Medak, 42, the son of a Budapest textile manufacturer, left Hungary during the 1956 revolution. "I did not partake in the revolution,” he says, because he was convinced that "nothing would come of it.”
    Medak fled Hungary because "for as long as I could remember, I always wanted to leave.” He knew that advancement for the son of a “so-called capitalist'' would be impossible.
    “My father had had a small factory. In 1948, he was convicted of being an American spy and sentenced to death. “
    In 1953, the elder Medak was released. His case had come before a senior secret-police official, a man who had once worked for him. The official examined Medak Sr.'s papers and was moved to repay a remembered kindness with a kindness of his own.
    “My father once told me that the people who had interrogated him when they were Nazis were the same people who now interrogated him as Communists.”
    Medak recalls that "I always wanted to make movies.” In England, he became involved in film and TV series production.
    “One daydreams an awful lot,” he says. "If I  had not been able to do that,” I couldn't face day-to-day life in Hungary.”
    Currently [1980], he has an interest in two different scripts, and hopes to develop a project for each of them. One, called Dolls, "is a total fantasy, a rock musical happening about the world of high fashion.”
    The other, a more personal project, is called Night Flight. Based on an idea by Medak, it is ''a love story'' about a couple who meet on a transatlantic airliner four years after breaking up.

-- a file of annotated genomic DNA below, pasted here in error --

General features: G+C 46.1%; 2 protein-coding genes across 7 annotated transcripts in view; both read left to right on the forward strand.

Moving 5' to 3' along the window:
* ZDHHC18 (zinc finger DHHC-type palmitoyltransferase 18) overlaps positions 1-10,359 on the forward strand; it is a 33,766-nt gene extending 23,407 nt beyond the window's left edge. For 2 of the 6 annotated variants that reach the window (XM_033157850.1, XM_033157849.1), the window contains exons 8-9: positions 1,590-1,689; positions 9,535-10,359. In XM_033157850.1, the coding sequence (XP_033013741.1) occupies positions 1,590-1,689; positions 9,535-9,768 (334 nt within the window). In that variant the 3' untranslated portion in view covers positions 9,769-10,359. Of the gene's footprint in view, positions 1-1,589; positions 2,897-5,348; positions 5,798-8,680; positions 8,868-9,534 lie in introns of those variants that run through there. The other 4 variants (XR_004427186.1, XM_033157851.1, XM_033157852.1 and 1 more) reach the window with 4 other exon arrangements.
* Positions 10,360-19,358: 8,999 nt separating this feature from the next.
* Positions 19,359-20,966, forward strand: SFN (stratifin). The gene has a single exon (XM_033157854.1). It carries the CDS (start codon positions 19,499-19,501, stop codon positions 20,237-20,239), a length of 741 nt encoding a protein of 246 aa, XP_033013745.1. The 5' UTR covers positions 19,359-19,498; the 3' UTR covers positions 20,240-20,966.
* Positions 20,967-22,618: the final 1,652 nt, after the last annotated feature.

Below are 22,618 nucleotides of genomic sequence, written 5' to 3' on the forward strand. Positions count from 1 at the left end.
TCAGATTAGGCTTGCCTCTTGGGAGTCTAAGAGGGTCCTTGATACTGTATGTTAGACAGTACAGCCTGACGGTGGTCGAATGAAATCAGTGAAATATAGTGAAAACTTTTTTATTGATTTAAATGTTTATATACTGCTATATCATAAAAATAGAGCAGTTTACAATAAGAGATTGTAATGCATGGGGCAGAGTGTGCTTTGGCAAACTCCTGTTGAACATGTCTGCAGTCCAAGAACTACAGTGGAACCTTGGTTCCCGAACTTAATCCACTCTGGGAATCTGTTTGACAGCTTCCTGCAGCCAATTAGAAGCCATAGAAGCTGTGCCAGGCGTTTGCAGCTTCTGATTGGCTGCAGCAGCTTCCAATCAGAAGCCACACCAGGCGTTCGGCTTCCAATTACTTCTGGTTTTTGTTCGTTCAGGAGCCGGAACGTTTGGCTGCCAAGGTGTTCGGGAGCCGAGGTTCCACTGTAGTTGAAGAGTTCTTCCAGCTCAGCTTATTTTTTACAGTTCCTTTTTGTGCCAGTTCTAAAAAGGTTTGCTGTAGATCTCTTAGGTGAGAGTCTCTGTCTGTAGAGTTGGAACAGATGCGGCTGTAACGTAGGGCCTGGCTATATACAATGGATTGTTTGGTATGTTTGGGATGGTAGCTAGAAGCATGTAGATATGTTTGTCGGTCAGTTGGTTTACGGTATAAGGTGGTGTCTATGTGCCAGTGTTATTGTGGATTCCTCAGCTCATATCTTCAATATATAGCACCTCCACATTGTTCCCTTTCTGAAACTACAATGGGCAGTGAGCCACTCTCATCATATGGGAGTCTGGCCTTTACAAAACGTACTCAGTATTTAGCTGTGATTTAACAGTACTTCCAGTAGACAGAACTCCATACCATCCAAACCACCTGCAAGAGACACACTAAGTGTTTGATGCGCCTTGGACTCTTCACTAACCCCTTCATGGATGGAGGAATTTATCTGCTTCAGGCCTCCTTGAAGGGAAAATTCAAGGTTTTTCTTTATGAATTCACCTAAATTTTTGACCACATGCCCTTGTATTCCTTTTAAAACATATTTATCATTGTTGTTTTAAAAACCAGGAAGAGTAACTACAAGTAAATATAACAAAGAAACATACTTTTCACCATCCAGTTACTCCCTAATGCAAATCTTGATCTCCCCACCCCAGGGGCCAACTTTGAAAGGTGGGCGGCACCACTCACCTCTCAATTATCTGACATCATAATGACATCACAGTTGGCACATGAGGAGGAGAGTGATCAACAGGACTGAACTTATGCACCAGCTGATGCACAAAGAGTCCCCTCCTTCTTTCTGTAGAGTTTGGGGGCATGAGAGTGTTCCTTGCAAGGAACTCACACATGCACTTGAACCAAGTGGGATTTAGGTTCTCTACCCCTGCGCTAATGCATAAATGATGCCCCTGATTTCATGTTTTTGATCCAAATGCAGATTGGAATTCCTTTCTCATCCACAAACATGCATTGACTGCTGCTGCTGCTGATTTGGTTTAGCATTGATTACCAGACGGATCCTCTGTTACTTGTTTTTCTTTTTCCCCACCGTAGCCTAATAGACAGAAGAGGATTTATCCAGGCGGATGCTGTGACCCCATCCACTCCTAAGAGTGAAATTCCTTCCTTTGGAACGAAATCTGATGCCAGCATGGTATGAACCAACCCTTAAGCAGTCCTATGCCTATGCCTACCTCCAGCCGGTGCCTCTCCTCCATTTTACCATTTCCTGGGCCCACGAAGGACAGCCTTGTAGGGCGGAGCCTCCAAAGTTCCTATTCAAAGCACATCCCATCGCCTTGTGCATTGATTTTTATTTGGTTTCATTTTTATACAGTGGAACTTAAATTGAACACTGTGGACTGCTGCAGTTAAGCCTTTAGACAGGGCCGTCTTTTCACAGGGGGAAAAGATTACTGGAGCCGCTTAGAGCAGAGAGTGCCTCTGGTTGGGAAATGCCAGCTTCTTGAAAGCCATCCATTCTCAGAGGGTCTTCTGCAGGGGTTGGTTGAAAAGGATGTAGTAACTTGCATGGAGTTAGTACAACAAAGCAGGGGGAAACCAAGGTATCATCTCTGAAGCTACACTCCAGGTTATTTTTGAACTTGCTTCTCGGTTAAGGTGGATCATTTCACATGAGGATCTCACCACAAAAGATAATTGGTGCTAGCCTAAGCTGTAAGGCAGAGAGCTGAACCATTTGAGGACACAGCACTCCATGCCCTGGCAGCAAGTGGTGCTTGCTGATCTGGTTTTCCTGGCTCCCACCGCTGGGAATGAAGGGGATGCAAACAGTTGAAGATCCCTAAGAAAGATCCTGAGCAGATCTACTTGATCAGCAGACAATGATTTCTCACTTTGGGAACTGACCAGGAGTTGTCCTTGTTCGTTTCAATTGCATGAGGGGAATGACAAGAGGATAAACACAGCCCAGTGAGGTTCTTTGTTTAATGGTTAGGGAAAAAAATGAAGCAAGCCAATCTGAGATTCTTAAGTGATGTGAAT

“They are still desperately in love,” Medak says. "The film tells their story in flashback.”
    From his Bayshore Inn suite, Medak looks across the inlet towards Hollyburn Mountain and Panorama Studios. "Vancouver is like Lake Como in Italy, the Greek Islands, America and a bit of England all mixed together.
      “I love the little studio on top of that hill,” he says. "I'd like to make my love story here. ''

The above is a restored version of a Province review by Michael Walsh originally published in 1980. For additional information on this archived material, please visit my FAQ.

Afterword: In the career summary of most successful filmmakers there remain a number of “unrealized projects.” As far as I can tell, neither Night Flight nor Dolls, the scripts Peter Medak was considering in 1980, ever reached the screen. Nor did he ever return to "the little studio on top of that hill.” By the time of his next visit to Vancouver — in 2006 to direct an episode of the TV series Masters of Horror called The Washingtonians — Panorama Studios were long gone, torn down in the mid-1980s to make way for a residential development.   
    During more than 50 years behind the camera, Medak regularly moved between Britain and the U.S., working on both television and theatrical films. Particularly memorable were 1990’s The Krays and Let Him Have It (1991), two London-based crime dramas based on true stories. Interestingly, his most recent film, a 2018 feature documentary called The Ghost of Peter Sellers, recalls an unreleased Medak project from 1973, a comedy called Ghost in the Noonday Sun. Still working at 81, he is currently developing a film noir-style drama called Fallen Moon.